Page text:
March Read: Save me the Plums

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When Condé Nast offered Ruth Reichl the top position at America’s oldest epicurean magazine, she declined. She was a writer, not a manager, and had no inclination to be anyone’s boss. Yet Reichl had been reading Gourmet since she was eight; it had inspired her career. How could she say no?

This is the story of a former Berkeley hippie entering the corporate world and worrying about losing her soul. It is the story of the moment restaurants became an important part of popular culture, a time when the rise of the farm-to-table movement changed, forever, the way we eat. Readers will meet legendary chefs like David Chang and Eric Ripert, idiosyncratic writers like David Foster Wallace, and a colorful group of editors and art directors who, under Reichl’s leadership, transformed stately Gourmet into a cutting-edge publication. This was the golden age of print media—the last spendthrift gasp before the Internet turned the magazine world upside down.

Complete with recipes, Save Me the Plums is a personal journey of a woman coming to terms with being in charge and making a mark, following a passion and holding on to her dreams—even when she ends up in a place she never expected to be.

Praise for Save Me the Plums

“Poignant and hilarious . . . simply delicious . . . Each serving of magazine folklore is worth savoring. In fact, Reichl’s story is juicier than a Peter Luger porterhouse. Dig in.”—The New York Times Book Review

“In this smart, touching, and dishy memoir . . . Ruth Reichl recalls her years at the helm of Gourmet magazine with clear eyes, a sense of humor, and some very appealing recipes.”—Town & Country

Also proposed:

The Tiger’s Wife, Téa Obreht

January 9 Bookclub-Donna’s house

Happy 2020! We will kick off the new year discussing “My Sister the Serial Killer” by Braithwaite. Donna will be our hostess serving up Baked Ziti. Please use the comment feature below to let us know if you can come and what you will bring.

February 2020 Read: Less

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LESS,  Andrew Sean Greer, 2017. (261 pages)

 

A struggling novelist travels the world to avoid an awkward wedding in this hilarious Pulitzer Prize-winning novel full of “arresting lyricism and beauty” (New York Times Book Review).

WINNER OF THE PULITZER PRIZE

National Bestseller
A New York Times Notable Book of 2017

A Washington Post Top Ten Book of 2017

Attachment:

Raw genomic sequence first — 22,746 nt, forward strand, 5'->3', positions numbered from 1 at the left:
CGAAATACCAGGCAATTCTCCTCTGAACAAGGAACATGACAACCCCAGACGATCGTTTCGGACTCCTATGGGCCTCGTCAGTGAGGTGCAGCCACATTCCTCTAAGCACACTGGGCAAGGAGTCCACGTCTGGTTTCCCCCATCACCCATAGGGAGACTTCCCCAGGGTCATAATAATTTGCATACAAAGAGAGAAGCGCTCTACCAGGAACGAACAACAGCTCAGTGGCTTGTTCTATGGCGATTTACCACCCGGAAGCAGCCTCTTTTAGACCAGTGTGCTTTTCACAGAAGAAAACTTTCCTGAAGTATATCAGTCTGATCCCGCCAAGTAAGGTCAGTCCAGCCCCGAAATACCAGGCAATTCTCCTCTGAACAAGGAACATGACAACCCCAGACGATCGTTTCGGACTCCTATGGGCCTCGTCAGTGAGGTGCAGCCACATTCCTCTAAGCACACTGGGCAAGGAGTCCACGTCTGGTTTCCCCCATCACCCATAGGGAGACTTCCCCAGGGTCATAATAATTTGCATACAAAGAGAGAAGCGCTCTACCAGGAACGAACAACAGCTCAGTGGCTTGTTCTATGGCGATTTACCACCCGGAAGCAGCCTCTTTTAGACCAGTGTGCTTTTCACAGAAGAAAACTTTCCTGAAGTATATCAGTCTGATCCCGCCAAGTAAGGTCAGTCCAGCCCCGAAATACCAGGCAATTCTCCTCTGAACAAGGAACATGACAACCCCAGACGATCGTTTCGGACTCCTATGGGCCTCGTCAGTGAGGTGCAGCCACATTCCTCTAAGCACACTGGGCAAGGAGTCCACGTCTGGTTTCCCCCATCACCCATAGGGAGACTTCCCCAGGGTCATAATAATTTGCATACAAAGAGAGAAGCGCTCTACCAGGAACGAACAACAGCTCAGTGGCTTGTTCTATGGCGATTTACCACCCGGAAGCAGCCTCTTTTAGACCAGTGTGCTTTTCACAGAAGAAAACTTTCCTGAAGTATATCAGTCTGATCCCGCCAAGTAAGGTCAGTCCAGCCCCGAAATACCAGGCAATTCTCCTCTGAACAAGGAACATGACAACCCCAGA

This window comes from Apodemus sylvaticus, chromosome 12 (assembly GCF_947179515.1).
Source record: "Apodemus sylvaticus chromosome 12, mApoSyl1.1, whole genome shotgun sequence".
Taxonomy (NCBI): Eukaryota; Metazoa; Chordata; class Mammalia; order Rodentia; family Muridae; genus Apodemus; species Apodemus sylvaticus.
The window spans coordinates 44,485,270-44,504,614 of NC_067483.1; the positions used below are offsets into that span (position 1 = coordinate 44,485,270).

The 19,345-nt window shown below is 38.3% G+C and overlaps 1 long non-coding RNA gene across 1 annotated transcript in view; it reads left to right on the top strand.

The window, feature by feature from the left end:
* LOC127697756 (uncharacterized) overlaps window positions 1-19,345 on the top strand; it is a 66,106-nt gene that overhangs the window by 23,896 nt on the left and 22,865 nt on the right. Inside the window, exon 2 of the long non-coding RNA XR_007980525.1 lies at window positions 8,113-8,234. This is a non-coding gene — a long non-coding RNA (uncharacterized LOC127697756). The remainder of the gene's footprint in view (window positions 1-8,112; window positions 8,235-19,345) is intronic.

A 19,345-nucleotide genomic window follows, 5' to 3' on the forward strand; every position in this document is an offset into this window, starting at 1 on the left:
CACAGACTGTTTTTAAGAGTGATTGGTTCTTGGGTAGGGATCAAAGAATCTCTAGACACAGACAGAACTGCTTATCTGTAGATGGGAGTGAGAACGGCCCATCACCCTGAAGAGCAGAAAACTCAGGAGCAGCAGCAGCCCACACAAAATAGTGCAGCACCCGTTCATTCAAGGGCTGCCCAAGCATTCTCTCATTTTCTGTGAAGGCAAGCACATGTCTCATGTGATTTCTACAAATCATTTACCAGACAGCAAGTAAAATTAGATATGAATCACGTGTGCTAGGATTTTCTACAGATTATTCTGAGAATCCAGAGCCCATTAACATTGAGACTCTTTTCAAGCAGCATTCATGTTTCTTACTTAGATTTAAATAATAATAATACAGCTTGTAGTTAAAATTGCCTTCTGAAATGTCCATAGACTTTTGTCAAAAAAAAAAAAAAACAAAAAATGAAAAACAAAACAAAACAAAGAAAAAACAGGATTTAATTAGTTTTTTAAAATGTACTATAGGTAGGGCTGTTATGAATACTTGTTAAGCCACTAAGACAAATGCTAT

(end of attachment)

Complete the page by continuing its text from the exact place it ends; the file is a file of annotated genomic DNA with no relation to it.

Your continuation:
A San Francisco Chronicle Top Ten Book of 2017

Long listed for the Andrew Carnegie Medal for Excellence, the Lambda Award and the California Book Award
“I could not love LESS more.”–Ron Charles, Washington Post

“Andrew Sean Greer’s Less is excellent company. It’s no less than bedazzling, bewitching and be-wonderful.”–Christopher Buckley, New York Times Book Review

Who says you can’t run away from your problems? You are a failed novelist about to turn fifty. A wedding invitation arrives in the mail: your boyfriend of the past nine years is engaged to someone else. You can’t say yes–it would be too awkward–and you can’t say no–it would look like defeat. On your desk are a series of invitations to half-baked literary events around the world…

A scintillating satire of the American abroad, a rumination on time and the human heart, a bittersweet romance of chances lost, by an author The New York Times has hailed as “inspired, lyrical,” “elegiac,” “ingenious,” as well as “too sappy by half,” Less shows a writer at the peak of his talents raising the curtain on our shared human comedy.

Also proposed:

The Friend: A Novel,  Sigrid Nunez, 2018  (212 pages)

The Nickel Boys: A Novel,   Colson Whitehead, 2019 (224 Pages)

November 14 Bookclub

Shirley has delayed her renovations to bring us a delectable dinner. She will be serving shrimp and polenta with a green veggie. Please let us know if you can come and what delightful drink or libation you will be supplying.

January 2020 Book

My Sister, the Serial Killer: A Novel
NOMINATED FOR THE 2019 BOOKER PRIZE
WINNER OF THE LA TIMES BOOK PRIZE FOR MYSTERY/THRILLER
FINALIST FOR THE 2019 WOMEN’S PRIZE

Korede’s sister Ayoola is many things: the favorite child, the beautiful one, possibly sociopathic. And now Ayoola’s third boyfriend in a row is dead, stabbed through the heart with Ayoola’s knife. Korede’s practicality is the sisters’ saving grace. She knows the best solutions for cleaning blood (bleach, bleach, and more bleach), the best way to move a body (wrap it in sheets like a mummy), and she keeps Ayoola from posting pictures to Instagram when she should be mourning her “missing” boyfriend. Not that she gets any credit.

Korede has long been in love with a kind, handsome doctor at the hospital where she works. She dreams of the day when he will realize that she’s exactly what he needs. But when he asks Korede for Ayoola’s phone number, she must reckon with what her sister has become and how far she’s willing to go to protect her.

 

Other Suggestions:

“The Girl Who Lived Twice” by David Lagercrantz

“The Liar” by Ayelet Gundar-Goshen

9/12 Book Club -Ann Dielan

Ann is hosting our September meeting and will be dishing up shrimp and orzo. Please leave a comment below to let us know if you can come and what you will bring.

**Also please note you will need to park in the driveway that comes off Wynwood.